Through Nov. 21, the S&P 500 is already down 17.1% — including dividends — in 2022.
Even so, while the stock market has certainly underperformed this year, the pullback in the S&P 500 is nowhere near the index’s 34% plunge in March 2020 or its 50% plunge in the Great Recession of 2008-2009.
That’s the thing with stock investing, especially for the long haul.
There will be periodic pullbacks and cyclical downturns, which are a perfectly normal part of a healthy market. However, the 2022 market weakness up to this point has investors worried that the next big move for the stock market could drive stock prices down even further.
Here are seven risk factors that could trigger an even deeper stock market crash in 2023:
- Interest rates
- Disappointing earnings
- Geopolitical event
- Cryptocurrency crash
- Oil shock
- Supply chain disruption
In October 2022, the annual US inflation rate stood at 7.7%, down from 8.2% the previous month.
These are alarming numbers and are a big reason why inflation has been Enemy No. 1 for investors, buyers and the Federal Reserve in 2022.
In the central bank’s November decision to raise the key lending rate by 75 basis points, Federal Reserve Chairman Jerome Powell noted that the Fed is “strongly committed” to reducing inflation to a “target” of 2% set by economic politicians.
While year-over-year inflation eased in October, if inflation rebounds or if the Federal Reserve is forced to continue to aggressively raise interest rates to keep it in check, that could be a negative scenario for bond prices. actions.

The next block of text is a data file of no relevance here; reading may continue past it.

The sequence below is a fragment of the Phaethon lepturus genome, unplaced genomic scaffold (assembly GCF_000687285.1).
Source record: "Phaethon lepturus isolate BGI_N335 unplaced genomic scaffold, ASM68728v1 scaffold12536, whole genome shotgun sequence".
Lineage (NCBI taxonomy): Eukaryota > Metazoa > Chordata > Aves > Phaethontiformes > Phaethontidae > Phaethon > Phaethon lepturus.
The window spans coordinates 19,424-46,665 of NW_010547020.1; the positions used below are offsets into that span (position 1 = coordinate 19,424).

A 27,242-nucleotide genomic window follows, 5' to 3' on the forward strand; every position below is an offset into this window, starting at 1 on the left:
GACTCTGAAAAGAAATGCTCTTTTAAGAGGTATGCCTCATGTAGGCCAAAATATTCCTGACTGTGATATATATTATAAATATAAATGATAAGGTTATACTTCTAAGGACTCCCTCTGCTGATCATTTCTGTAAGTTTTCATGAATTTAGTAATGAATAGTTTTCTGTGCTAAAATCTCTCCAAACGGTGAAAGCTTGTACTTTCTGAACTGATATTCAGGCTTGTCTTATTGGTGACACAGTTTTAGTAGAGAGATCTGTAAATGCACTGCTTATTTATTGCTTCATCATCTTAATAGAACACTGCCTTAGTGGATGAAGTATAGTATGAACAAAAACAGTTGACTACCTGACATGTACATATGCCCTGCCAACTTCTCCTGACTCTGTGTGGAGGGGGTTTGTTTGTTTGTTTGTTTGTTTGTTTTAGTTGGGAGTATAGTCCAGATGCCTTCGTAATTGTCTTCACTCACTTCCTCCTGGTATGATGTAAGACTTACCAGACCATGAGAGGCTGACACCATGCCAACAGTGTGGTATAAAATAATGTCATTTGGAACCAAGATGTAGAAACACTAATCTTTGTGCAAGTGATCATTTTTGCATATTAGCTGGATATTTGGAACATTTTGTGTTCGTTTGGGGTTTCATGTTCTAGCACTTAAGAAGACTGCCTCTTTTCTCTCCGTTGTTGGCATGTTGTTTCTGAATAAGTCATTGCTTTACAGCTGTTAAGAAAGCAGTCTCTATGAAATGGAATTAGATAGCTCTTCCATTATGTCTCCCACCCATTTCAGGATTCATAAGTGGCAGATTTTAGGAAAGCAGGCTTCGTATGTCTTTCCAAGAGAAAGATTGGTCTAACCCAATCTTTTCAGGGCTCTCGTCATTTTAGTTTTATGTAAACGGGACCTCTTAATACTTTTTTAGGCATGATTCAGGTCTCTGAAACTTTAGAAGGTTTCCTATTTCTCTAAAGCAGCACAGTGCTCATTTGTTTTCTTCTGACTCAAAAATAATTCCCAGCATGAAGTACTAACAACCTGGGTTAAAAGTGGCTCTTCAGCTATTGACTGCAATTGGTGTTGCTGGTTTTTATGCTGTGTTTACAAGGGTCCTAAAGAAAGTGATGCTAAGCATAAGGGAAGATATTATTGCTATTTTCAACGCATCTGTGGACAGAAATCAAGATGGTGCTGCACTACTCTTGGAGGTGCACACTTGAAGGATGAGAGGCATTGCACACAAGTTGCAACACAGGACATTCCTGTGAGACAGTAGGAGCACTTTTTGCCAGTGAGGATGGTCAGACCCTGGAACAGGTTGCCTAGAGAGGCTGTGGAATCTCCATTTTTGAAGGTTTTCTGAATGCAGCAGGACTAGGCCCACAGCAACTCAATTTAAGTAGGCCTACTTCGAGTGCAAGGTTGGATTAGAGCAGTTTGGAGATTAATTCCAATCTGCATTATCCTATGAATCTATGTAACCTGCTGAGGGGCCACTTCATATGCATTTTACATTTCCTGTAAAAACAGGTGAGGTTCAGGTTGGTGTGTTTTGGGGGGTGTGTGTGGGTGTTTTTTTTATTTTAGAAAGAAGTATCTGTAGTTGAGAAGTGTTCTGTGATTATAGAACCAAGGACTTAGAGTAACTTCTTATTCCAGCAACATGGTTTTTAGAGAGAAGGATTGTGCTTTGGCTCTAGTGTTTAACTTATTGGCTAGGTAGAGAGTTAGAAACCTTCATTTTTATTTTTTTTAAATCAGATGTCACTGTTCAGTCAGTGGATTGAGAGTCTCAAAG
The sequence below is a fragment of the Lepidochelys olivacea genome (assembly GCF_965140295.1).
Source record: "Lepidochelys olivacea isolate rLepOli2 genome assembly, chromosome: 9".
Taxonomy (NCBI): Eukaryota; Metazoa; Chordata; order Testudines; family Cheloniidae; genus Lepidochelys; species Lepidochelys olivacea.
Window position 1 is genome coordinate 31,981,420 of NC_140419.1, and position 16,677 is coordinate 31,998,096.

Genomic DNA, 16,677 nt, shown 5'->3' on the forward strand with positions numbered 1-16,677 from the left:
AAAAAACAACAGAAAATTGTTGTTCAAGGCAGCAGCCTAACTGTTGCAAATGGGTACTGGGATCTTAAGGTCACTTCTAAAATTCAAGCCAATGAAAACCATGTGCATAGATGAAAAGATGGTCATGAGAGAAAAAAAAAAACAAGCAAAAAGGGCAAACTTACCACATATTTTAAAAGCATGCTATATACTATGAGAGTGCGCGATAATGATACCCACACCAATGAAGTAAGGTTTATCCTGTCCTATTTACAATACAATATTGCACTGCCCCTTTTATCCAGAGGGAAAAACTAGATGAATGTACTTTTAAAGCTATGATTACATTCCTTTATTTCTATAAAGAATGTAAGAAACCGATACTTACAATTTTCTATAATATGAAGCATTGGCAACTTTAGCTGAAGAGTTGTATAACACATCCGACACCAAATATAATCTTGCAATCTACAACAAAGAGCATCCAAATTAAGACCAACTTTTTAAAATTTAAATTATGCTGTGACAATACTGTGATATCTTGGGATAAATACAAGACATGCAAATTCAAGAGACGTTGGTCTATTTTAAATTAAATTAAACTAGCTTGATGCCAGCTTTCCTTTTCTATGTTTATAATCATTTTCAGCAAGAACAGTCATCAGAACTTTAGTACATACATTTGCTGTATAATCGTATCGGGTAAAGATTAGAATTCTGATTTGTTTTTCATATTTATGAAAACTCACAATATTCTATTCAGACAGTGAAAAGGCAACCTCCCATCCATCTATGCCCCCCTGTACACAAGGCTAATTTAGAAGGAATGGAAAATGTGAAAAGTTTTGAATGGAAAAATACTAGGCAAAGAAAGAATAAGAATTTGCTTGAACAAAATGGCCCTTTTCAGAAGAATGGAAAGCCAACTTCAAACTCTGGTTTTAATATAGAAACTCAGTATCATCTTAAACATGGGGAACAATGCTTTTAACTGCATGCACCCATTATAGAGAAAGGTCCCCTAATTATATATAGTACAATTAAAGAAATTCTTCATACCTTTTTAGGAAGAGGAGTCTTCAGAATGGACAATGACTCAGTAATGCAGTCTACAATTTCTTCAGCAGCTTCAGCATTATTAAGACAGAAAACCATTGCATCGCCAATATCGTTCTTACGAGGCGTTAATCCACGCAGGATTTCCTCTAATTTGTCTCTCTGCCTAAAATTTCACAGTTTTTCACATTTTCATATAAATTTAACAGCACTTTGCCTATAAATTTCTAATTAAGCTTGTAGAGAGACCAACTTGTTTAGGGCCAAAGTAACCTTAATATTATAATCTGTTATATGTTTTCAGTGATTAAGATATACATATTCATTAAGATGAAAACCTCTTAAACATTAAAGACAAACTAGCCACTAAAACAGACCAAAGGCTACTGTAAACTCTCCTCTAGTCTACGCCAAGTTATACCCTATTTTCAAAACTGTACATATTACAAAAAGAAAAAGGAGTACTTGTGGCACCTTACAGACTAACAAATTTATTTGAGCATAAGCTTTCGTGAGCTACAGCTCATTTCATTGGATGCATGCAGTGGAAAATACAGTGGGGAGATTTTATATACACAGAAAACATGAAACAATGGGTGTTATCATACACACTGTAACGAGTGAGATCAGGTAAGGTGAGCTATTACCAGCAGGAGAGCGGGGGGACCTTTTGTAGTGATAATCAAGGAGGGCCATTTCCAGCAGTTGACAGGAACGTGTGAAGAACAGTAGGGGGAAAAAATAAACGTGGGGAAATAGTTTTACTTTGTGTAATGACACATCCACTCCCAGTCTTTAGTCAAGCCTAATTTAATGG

Inflation has already forced the Federal Reserve to raise its target federal funds rate to a range of 3.75% to 4% in early November, but Powell suggests the central bank still has work to do. do to put inflation back in the right direction.
Economists are not ruling out further interest rate hikes in early 2023, especially if inflation remains elevated. According to JPMorgan Chase & Co., the Federal Reserve will raise interest rates by 50 basis points in December 2022 and hike rates another 25 basis points at each of its first two meetings in 2023.
S&P 500 companies posted tepid earnings growth of 2.2% in the third quarter of 2022, a weak number compared to earnings growth of 47.4% for calendar year 2021, according to FactSet.
While analysts had expected growth to slow in 2022 even before the macroeconomic backdrop deteriorated in the first half of the year, few analysts expected to see the entire S&P 500 plunge 17%.
The status quo is shaky for the stock market as investors brace for further interest rate hikes from the Federal Reserve in 2023. If earnings growth continues to lag behind expectations, the stock market reaction could be severe.
The biggest geopolitical event of 2022 was the Russian invasion of Ukraine, which rocked global financial markets and remains a huge wild card for investors.
In the worst case, what some have called a proxy war between the United States and Russia could escalate into a global nuclear war. But even a full-blown Russian victory in Ukraine or the annexation of Ukrainian territory could be enough to trigger a sell-off in the stock market.